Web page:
Some might think it dull, lying here on the mud, under feathery sediment and meters of silty water in only the few weak rays of sun that pierce through. But I find that here I can meditate in the semi-dark. That though my eyes are on the top of my head and my mouth unfortunately sideways, my mind is at peace with the ever-present gloaming.
I understand the symbolism, a flounder, when as a man it was all I could ever do at anything I tried. Floundering in my work as a tour guide (I recently launched into a description of the Rialto Bridge while at the Basilica di San Marco, panicked, and ended the tour early in a fit of sneezing), floundering to be a father (I just sent my daughter to school with her dress on backwards) and, most crucially, floundering in love (in fact the last woman I was with turned out to be a witch with a penchant for piscine metaphor).
We met at the Torrefazione Cannaregio while waiting for orders. I took her drink by accident and when she said, ‘I think that one’s actually mine,’ I was so startled I dropped it. There had been a fragile, floating heart drawn in the milk, destroyed by my clumsiness, which I now realize was probably a portent of her impermanent love.
At first she found my ineptitude endearing. ‘Oh Giovanni, I find your ineptitude so very endearing,’ she cooed, as though I were a young boy proffering a bouquet of daisies with all the petals missing. ‘Oh Giovanni,’ as I tripped over my shoelaces or tried to open the ‘Push’ door by pulling – repeatedly.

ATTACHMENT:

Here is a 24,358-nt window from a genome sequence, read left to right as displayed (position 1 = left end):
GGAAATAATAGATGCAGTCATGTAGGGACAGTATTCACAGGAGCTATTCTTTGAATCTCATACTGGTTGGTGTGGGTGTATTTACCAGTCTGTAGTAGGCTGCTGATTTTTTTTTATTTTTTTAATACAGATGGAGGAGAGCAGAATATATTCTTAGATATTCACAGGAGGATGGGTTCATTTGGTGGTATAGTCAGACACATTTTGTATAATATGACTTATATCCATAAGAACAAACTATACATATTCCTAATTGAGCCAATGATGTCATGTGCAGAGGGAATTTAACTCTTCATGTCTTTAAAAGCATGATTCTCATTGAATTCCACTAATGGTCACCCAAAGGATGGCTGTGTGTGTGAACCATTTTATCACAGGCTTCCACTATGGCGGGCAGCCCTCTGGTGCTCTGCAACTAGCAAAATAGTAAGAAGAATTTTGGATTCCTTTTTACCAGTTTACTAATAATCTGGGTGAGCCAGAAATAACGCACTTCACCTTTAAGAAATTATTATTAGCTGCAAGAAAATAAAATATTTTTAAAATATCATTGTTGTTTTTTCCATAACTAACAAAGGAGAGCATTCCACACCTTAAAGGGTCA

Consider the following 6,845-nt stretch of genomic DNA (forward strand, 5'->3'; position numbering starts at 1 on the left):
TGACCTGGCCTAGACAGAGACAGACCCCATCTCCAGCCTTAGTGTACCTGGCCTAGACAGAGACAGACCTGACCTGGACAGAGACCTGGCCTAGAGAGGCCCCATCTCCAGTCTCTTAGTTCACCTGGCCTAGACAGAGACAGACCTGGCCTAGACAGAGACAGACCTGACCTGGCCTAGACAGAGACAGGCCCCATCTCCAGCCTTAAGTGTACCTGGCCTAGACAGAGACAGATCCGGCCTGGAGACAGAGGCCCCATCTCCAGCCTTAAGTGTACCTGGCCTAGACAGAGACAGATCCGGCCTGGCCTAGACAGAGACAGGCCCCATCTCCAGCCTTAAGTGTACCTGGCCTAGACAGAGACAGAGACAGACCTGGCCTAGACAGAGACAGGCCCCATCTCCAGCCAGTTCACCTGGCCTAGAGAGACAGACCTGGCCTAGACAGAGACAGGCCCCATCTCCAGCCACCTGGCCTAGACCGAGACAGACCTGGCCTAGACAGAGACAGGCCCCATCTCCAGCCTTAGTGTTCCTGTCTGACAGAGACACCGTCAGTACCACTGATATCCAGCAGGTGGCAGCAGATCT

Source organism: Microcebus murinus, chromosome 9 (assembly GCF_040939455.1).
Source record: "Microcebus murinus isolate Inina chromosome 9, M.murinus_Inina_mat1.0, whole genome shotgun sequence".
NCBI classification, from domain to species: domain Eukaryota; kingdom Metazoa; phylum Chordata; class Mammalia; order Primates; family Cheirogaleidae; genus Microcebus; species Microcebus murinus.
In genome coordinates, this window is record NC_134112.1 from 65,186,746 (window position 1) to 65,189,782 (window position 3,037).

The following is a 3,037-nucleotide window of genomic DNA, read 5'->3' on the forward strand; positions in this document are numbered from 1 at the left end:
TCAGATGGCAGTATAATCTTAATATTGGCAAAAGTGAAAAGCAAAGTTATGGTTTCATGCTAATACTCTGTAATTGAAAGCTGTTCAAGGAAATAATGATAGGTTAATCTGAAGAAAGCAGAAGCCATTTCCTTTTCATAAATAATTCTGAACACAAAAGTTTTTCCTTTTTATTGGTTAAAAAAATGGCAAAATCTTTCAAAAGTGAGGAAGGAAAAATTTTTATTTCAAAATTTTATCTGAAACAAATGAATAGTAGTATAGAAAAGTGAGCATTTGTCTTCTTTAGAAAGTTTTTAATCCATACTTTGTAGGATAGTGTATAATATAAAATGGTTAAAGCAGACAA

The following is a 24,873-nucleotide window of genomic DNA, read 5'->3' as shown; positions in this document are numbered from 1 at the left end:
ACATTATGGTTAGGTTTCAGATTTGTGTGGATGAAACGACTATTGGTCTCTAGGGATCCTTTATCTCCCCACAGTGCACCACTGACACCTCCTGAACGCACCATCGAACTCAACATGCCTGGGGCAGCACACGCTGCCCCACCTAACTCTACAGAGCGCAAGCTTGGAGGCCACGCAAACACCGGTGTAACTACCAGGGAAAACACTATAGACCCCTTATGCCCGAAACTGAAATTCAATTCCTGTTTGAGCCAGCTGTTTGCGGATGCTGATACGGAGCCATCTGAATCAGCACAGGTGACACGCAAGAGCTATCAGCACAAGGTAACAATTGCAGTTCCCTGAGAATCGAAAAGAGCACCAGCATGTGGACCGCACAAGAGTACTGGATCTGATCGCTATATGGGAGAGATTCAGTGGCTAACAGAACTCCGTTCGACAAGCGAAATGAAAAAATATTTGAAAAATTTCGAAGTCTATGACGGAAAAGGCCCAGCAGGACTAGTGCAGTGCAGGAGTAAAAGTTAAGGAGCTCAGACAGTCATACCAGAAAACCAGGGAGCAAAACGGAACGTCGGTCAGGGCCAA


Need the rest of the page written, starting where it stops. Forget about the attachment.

(For the record, my name is not Giovanni, but she is American and wanted to call me something authentic. Now, with my little fish brain, I can’t actually remember what my other name was. It seems she must have in fact uncovered some essential truth about the Giovanni-ness at my core… I must remember to ruminate on this point more.)
In any case, with time I wore on her. I promised I’d try harder to please her. But I couldn’t remember to chew with my mouth closed, couldn’t cook her favorite pasta con nero di seppia correctly, couldn’t even sit-for-once-normally-without-that-irritating-expression-on-my-gormless-face at the dinner table.
And then one day she snapped. When I once again couldn’t find the right places to touch her in bed she pushed me off of her, stood up, and transformed me with three snaps of her fingers, a flip of the curls and a thwick. Before I knew it I had been tossed out the window into the canal.
So here I rest, comforted by one fact: flounders don’t actually appear to flounder. As a fish, I am, in fact, finally meeting expectations. And I’m content to lie here with my thoughts – amongst rocks and dirt and hundred year old trash, camouflaged forever against the ocean floor.